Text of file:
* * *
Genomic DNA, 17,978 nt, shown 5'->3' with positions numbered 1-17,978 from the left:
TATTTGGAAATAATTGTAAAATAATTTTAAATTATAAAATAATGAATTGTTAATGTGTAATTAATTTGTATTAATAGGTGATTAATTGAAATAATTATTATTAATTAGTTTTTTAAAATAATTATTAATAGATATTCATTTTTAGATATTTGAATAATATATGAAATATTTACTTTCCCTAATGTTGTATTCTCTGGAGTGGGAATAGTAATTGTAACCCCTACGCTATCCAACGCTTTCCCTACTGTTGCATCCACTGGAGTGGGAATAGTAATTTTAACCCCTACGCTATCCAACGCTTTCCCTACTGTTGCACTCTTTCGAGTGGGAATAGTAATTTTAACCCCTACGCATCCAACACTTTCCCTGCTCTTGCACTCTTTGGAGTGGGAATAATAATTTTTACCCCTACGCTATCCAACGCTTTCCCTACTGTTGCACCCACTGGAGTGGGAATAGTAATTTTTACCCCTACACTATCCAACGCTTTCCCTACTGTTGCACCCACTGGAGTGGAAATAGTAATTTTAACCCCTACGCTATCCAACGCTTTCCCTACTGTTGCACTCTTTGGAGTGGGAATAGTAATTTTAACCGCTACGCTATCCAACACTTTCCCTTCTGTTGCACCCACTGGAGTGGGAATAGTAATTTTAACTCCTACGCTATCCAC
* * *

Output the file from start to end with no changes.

Genomic DNA, 17,978 nt, shown 5'->3' with positions numbered 1-17,978 from the left:
TATTTGGAAATAATTGTAAAATAATTTTAAATTATAAAATAATGAATTGTTAATGTGTAATTAATTTGTATTAATAGGTGATTAATTGAAATAATTATTATTAATTAGTTTTTTAAAATAATTATTAATAGATATTCATTTTTAGATATTTGAATAATATATGAAATATTTACTTTCCCTAATGTTGTATTCTCTGGAGTGGGAATAGTAATTGTAACCCCTACGCTATCCAACGCTTTCCCTACTGTTGCATCCACTGGAGTGGGAATAGTAATTTTAACCCCTACGCTATCCAACGCTTTCCCTACTGTTGCACTCTTTCGAGTGGGAATAGTAATTTTAACCCCTACGCATCCAACACTTTCCCTGCTCTTGCACTCTTTGGAGTGGGAATAATAATTTTTACCCCTACGCTATCCAACGCTTTCCCTACTGTTGCACCCACTGGAGTGGGAATAGTAATTTTTACCCCTACACTATCCAACGCTTTCCCTACTGTTGCACCCACTGGAGTGGAAATAGTAATTTTAACCCCTACGCTATCCAACGCTTTCCCTACTGTTGCACTCTTTGGAGTGGGAATAGTAATTTTAACCGCTACGCTATCCAACACTTTCCCTTCTGTTGCACCCACTGGAGTGGGAATAGTAATTTTAACTCCTACGCTATCCAC